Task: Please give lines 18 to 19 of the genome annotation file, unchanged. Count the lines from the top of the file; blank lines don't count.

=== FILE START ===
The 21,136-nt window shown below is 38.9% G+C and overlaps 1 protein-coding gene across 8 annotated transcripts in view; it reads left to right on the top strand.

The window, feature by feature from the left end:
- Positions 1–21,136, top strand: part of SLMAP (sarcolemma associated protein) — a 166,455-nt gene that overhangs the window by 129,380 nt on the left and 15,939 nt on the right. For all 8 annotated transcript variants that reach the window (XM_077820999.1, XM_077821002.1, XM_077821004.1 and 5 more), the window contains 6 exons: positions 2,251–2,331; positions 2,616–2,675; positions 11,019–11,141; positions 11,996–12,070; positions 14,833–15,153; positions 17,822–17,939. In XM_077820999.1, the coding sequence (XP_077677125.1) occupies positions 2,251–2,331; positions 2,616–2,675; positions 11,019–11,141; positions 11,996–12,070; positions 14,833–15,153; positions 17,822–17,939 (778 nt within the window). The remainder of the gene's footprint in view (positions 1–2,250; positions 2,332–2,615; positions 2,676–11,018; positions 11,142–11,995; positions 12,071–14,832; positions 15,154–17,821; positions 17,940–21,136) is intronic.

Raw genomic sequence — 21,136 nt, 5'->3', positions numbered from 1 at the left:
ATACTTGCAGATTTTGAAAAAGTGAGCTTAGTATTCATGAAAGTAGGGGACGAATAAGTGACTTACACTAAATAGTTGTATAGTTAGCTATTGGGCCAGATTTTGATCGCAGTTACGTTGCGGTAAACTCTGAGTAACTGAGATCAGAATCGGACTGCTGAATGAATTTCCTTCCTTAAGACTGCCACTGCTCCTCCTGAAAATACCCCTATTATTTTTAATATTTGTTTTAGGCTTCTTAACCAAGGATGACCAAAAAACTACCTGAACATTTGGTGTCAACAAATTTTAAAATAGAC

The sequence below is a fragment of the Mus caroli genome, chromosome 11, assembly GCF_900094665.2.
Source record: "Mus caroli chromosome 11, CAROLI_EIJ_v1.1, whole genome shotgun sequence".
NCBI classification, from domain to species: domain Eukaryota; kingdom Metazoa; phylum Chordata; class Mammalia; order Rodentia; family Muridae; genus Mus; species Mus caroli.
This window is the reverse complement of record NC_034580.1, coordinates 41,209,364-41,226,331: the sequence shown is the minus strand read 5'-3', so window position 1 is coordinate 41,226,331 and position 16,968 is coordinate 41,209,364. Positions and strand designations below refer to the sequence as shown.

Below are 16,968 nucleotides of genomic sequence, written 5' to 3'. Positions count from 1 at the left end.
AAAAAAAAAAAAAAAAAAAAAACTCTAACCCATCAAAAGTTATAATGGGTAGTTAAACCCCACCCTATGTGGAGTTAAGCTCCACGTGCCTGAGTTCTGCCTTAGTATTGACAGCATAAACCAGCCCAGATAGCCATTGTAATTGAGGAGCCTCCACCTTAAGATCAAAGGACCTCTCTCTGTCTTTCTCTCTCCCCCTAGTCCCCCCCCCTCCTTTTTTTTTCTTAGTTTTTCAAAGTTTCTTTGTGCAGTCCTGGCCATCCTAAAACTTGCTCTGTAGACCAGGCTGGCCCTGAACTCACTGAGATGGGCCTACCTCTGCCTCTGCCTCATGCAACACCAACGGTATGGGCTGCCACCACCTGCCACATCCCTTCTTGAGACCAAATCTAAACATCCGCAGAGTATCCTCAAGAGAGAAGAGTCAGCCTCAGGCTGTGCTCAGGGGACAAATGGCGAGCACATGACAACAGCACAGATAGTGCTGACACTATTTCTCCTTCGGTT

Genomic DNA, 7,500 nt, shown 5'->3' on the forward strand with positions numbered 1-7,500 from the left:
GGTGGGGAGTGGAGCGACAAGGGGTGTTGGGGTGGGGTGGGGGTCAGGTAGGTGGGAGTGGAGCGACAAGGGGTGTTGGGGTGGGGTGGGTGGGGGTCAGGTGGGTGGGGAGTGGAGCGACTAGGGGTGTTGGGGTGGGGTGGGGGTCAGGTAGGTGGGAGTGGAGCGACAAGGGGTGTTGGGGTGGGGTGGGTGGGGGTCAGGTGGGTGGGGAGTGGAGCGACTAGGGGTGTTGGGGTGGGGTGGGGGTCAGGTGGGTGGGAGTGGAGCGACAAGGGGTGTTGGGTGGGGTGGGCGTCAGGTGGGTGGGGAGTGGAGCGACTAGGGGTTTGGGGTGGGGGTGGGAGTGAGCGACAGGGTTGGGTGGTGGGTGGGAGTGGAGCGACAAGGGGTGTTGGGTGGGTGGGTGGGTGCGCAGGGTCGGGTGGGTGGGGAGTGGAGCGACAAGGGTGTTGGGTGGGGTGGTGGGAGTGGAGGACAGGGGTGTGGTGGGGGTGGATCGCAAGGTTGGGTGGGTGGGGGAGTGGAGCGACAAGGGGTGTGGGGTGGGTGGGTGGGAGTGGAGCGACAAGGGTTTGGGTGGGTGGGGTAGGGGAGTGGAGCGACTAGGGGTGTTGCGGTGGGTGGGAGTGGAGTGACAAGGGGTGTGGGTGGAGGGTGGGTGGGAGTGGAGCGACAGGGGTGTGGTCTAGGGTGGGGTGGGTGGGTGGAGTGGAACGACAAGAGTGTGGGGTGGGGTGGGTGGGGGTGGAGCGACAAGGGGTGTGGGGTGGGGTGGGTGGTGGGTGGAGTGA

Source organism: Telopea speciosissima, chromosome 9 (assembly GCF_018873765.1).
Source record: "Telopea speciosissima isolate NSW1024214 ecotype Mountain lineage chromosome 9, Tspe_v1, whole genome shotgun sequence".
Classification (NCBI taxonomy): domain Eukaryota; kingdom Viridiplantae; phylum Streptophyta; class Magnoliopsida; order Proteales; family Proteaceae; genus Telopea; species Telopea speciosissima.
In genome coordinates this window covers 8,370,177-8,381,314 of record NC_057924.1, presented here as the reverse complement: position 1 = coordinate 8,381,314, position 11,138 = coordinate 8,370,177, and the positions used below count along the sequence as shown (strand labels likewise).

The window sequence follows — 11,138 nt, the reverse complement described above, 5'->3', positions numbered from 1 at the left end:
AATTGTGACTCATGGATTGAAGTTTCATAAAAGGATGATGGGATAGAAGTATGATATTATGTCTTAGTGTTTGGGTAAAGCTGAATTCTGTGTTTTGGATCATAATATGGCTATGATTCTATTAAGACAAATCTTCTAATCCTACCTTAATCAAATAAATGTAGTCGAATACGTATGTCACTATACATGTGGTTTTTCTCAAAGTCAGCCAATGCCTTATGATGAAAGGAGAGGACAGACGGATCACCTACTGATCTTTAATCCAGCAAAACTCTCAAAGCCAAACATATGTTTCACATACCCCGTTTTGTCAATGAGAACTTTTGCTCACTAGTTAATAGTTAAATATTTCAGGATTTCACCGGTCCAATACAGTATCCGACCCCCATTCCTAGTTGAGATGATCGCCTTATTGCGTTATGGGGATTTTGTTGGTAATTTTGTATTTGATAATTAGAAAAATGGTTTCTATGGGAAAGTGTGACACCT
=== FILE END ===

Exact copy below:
The window sequence follows — 11,138 nt, the reverse complement described above, 5'->3', positions numbered from 1 at the left end:
AATTGTGACTCATGGATTGAAGTTTCATAAAAGGATGATGGGATAGAAGTATGATATTATGTCTTAGTGTTTGGGTAAAGCTGAATTCTGTGTTTTGGATCATAATATGGCTATGATTCTATTAAGACAAATCTTCTAATCCTACCTTAATCAAATAAATGTAGTCGAATACGTATGTCACTATACATGTGGTTTTTCTCAAAGTCAGCCAATGCCTTATGATGAAAGGAGAGGACAGACGGATCACCTACTGATCTTTAATCCAGCAAAACTCTCAAAGCCAAACATATGTTTCACATACCCCGTTTTGTCAATGAGAACTTTTGCTCACTAGTTAATAGTTAAATATTTCAGGATTTCACCGGTCCAATACAGTATCCGACCCCCATTCCTAGTTGAGATGATCGCCTTATTGCGTTATGGGGATTTTGTTGGTAATTTTGTATTTGATAATTAGAAAAATGGTTTCTATGGGAAAGTGTGACACCT